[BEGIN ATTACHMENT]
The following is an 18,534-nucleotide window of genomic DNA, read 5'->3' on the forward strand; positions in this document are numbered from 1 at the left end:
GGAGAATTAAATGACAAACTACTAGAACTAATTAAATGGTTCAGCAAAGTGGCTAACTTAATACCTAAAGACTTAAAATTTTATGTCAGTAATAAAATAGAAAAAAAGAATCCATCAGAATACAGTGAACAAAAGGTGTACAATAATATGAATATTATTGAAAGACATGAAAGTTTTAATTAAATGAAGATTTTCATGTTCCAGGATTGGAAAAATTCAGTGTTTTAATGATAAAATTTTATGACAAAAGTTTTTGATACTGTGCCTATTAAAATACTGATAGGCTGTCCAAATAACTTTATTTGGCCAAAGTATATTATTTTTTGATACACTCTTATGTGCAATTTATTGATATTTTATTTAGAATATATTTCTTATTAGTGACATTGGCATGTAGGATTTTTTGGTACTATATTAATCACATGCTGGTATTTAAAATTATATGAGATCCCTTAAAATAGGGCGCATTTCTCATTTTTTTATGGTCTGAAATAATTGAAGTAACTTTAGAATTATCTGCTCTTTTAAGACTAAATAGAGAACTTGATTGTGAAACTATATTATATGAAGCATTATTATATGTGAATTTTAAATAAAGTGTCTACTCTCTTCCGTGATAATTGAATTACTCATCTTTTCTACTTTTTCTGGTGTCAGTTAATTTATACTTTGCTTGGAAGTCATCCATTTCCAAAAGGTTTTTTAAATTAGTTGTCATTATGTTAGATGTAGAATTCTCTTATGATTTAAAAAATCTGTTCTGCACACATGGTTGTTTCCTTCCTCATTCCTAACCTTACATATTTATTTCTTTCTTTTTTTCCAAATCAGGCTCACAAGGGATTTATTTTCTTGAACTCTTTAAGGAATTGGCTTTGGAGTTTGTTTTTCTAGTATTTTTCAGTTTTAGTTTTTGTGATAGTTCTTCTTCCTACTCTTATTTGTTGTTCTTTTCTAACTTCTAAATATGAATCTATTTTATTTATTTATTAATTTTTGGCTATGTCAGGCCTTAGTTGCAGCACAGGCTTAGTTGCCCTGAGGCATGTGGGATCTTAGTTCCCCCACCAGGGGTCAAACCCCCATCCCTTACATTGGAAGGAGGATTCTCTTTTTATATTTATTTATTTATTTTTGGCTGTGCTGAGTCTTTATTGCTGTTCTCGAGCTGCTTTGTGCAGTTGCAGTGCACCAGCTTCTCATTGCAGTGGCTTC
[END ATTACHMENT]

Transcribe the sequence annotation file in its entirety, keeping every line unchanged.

The following is an 18,534-nucleotide window of genomic DNA, read 5'->3' on the forward strand; positions in this document are numbered from 1 at the left end:
GGAGAATTAAATGACAAACTACTAGAACTAATTAAATGGTTCAGCAAAGTGGCTAACTTAATACCTAAAGACTTAAAATTTTATGTCAGTAATAAAATAGAAAAAAAGAATCCATCAGAATACAGTGAACAAAAGGTGTACAATAATATGAATATTATTGAAAGACATGAAAGTTTTAATTAAATGAAGATTTTCATGTTCCAGGATTGGAAAAATTCAGTGTTTTAATGATAAAATTTTATGACAAAAGTTTTTGATACTGTGCCTATTAAAATACTGATAGGCTGTCCAAATAACTTTATTTGGCCAAAGTATATTATTTTTTGATACACTCTTATGTGCAATTTATTGATATTTTATTTAGAATATATTTCTTATTAGTGACATTGGCATGTAGGATTTTTTGGTACTATATTAATCACATGCTGGTATTTAAAATTATATGAGATCCCTTAAAATAGGGCGCATTTCTCATTTTTTTATGGTCTGAAATAATTGAAGTAACTTTAGAATTATCTGCTCTTTTAAGACTAAATAGAGAACTTGATTGTGAAACTATATTATATGAAGCATTATTATATGTGAATTTTAAATAAAGTGTCTACTCTCTTCCGTGATAATTGAATTACTCATCTTTTCTACTTTTTCTGGTGTCAGTTAATTTATACTTTGCTTGGAAGTCATCCATTTCCAAAAGGTTTTTTAAATTAGTTGTCATTATGTTAGATGTAGAATTCTCTTATGATTTAAAAAATCTGTTCTGCACACATGGTTGTTTCCTTCCTCATTCCTAACCTTACATATTTATTTCTTTCTTTTTTTCCAAATCAGGCTCACAAGGGATTTATTTTCTTGAACTCTTTAAGGAATTGGCTTTGGAGTTTGTTTTTCTAGTATTTTTCAGTTTTAGTTTTTGTGATAGTTCTTCTTCCTACTCTTATTTGTTGTTCTTTTCTAACTTCTAAATATGAATCTATTTTATTTATTTATTAATTTTTGGCTATGTCAGGCCTTAGTTGCAGCACAGGCTTAGTTGCCCTGAGGCATGTGGGATCTTAGTTCCCCCACCAGGGGTCAAACCCCCATCCCTTACATTGGAAGGAGGATTCTCTTTTTATATTTATTTATTTATTTTTGGCTGTGCTGAGTCTTTATTGCTGTTCTCGAGCTGCTTTGTGCAGTTGCAGTGCACCAGCTTCTCATTGCAGTGGCTTC